Luckily, in the fall of 2010, I applied and was accepted to attend the 2011 edition of the Northern Exposure to Leadership Institute. NELI, as it is often called, is a leadership training institute in Canada that is designed specifically to assist in the development of future leaders in the library and information profession. Even after a few months of learning that my nomination was accepted, I am still incredibly stoked to be participating in this highly reputed institute! I know librarians who have attended in the past and they all agree that it is a truly transforming week professionally and personally. Yet I feel that it could not come soon enough…
In the meantime, I am still trying to find ways to improve my theoretical baggage on management and leadership in hopes that some of it will transfer over to real life situations. I have discovered an interesting conference PowerPoint Presentation entitled Creating Leaders put together by Daniel Phelan who conducted an interesting survey of NELI participants and who also provides a recap of some key leadership theory. I would be extremely open to any other suggestions you know of have of resources that might help me provide my library and my employees with the leadership that I know they deserve!
Canada Reads is an annual competition where celebrities debate on the “best Canadian novel”. The goal of the Canada Reads debate is to put a spotlight on Canadian literature and, perhaps more importantly, it also ambitiously attempts to get Canadians to read more. It seems of course like a natural reaction for anyone who listens to an hour-long discussion/debate on the merits of a few specific books to then be enticed to go out and read them. The proof that Canada Reads truly does increase the readership of the selected titles is demonstrated by a noticeable increase in their book sales. Bookstores will usually jump on the promotional bandwagon and market these books as contestants on Canada Reads (in the bookstore where I used to work we would use special stickers to identify the Canada Reads titles). Equally from a public library perspective, the exposure creates a rush on these titles and consequently all of the copies in our provincial system are currently checked out and the reservation list grows longer as the debate intensifies.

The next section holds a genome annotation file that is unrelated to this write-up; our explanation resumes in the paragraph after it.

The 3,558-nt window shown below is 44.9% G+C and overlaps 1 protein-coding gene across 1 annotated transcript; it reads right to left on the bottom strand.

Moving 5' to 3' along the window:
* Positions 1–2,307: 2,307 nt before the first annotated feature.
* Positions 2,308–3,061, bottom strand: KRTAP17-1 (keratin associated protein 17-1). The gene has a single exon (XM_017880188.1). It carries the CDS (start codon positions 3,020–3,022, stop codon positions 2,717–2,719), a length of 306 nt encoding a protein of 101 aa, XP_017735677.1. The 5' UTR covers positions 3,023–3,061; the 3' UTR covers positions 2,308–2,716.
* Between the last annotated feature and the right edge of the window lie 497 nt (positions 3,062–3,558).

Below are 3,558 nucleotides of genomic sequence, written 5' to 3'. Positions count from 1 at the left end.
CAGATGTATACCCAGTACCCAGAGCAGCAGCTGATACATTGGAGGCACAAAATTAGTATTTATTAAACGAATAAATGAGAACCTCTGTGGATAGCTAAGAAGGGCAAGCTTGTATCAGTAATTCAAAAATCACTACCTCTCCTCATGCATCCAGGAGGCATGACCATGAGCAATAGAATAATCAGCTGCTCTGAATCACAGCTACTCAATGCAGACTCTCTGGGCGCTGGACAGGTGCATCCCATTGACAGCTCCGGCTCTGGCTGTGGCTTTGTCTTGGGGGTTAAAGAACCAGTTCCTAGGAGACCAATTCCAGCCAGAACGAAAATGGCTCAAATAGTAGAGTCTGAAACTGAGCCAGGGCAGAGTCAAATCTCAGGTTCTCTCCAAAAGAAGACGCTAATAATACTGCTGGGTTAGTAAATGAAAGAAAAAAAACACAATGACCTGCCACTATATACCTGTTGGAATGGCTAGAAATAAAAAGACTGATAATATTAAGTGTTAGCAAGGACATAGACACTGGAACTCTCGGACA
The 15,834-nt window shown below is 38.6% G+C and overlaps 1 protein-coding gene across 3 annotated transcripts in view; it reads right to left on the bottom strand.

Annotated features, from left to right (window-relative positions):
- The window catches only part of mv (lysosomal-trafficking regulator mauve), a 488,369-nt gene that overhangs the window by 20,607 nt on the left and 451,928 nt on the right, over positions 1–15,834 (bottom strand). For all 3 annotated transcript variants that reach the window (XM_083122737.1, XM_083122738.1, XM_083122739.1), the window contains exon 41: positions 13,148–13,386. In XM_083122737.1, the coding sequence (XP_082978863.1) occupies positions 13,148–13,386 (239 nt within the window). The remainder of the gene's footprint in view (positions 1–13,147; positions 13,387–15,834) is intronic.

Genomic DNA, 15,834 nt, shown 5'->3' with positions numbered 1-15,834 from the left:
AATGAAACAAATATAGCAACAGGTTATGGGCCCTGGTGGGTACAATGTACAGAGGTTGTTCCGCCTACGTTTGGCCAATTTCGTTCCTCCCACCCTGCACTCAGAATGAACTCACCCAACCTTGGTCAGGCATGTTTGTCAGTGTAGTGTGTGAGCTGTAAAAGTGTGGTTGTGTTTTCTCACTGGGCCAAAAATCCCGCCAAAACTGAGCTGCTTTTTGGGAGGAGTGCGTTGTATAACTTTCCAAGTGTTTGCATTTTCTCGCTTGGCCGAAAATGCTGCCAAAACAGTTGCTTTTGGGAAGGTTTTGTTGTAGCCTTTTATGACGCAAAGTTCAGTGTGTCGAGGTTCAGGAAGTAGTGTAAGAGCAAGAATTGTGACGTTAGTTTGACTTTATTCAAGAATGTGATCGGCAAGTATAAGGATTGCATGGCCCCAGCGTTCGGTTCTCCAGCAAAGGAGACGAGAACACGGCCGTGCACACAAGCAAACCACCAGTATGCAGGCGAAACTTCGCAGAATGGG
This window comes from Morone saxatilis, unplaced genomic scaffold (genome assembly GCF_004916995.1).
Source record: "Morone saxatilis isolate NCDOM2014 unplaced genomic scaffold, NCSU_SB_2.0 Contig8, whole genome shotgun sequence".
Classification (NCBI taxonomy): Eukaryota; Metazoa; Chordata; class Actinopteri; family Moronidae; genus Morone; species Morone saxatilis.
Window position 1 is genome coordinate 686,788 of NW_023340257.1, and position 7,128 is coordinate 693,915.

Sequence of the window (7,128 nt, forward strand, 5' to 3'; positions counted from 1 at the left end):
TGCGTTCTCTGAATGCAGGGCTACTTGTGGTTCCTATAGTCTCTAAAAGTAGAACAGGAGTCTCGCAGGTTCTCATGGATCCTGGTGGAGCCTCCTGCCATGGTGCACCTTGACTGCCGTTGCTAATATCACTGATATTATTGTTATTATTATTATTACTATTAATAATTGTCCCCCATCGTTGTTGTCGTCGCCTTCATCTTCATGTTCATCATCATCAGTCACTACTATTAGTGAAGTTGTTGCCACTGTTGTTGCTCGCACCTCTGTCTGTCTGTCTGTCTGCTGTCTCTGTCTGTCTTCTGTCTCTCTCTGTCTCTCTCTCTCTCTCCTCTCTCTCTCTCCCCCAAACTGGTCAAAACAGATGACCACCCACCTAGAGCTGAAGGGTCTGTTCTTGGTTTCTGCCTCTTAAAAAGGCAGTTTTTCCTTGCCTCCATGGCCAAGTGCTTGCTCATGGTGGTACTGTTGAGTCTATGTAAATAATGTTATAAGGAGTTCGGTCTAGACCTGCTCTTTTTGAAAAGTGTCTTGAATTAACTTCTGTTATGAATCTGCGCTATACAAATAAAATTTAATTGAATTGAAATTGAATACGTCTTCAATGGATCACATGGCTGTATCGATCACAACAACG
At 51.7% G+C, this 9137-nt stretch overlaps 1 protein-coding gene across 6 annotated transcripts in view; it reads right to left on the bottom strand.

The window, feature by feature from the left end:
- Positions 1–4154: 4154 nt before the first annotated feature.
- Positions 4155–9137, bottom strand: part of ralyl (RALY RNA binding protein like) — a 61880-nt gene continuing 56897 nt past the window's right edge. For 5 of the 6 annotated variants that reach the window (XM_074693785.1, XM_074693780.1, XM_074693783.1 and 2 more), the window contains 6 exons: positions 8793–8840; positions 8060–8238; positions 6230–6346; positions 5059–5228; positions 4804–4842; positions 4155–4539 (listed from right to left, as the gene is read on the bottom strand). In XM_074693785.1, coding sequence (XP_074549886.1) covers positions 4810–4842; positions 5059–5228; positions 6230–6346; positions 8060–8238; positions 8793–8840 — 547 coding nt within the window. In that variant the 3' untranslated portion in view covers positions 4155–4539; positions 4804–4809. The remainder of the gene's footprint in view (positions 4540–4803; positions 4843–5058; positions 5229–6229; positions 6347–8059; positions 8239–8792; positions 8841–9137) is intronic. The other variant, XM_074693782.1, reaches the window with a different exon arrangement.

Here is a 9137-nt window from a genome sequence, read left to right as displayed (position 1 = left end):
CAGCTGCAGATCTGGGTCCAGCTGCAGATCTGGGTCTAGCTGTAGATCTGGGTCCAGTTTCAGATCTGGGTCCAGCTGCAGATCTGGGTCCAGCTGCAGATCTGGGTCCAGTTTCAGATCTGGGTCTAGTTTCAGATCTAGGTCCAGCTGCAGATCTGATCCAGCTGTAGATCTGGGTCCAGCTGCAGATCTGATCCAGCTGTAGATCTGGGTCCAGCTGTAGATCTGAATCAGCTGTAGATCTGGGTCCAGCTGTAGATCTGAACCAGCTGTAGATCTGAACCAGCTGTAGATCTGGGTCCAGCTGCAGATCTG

Today was the first round of the three days of debates hosted by the amazing representative of culture in Canada Jian Ghomeshi. The five books voted to be included in this year’s competition and whose winner is supposed to represent the essential Canadian novel of the past 10 years are Essex County by Jeff Lemire, The Birth House by Ami McKay, The Bone Cage by Angie Abdou, Unless by Carol Shields, and The Best Laid Plans by Terry Fallis. Now here I must shamefully admit that I have not yet read any of these five books. In fact prior to Canada Reads, I had never even heard of Essex County or The Best Laid Plans. This is particularly embarrassing considering that I’m a public librarian and that prior to my MLIS I worked in the book industry and have always had a keen interest in promoting Canadian literature.
I perhaps should not be too embarrassed though considering that the whole point of Canada Reads is to say to all Canadians “Wake up! Canadian authors produce amazing literature and you should read their books!”. Apparently librarians are not to be exempted from this wake-up call. As librarians we should not pretend that we know everything about popular books and authors or what people should be reading. We are often too guilty of reading only the genres that interest us or we simply regurgitate the recommendations that we’ve heard from others. What I love about Canada Reads is that it entices people to explore books outside of their regular reading habits (this year for the first time a graphic novel was included in the competition).
Tanya Abramovitch, director of the Eleanor London Côte Saint-Luc library gave the assignment last year to her students in McGill’s School of Information Studies Public Libraries’ course to read three books from a genre that they would not normally chose. I think that this assignment is a brilliant idea and that more librarians should be encouraged to read outside of their comfort zone. Canada Reads provides a cultural spotlight for Canadians to discover amazing titles and authors that they might not have otherwise read but that are worthy of our attention. Librarians need to be actively promoting Canada Reads as a way of tapping into the media attention surrounding these titles to increase readership. However, we cannot simply rely on Canada Reads; we need to be at the forefront exploring publishing catalogues, literary magazines like the Quill and Quire, websites like Goodreads, and our own library’s book stacks searching for the next great book to recommend.
I encourage everyone, even those not in Canada, to follow Canada Reads on the CBC Canada Reads website.
I also would really love if people posted below their own recommendation of a book they feel is worthy of a national literary competition.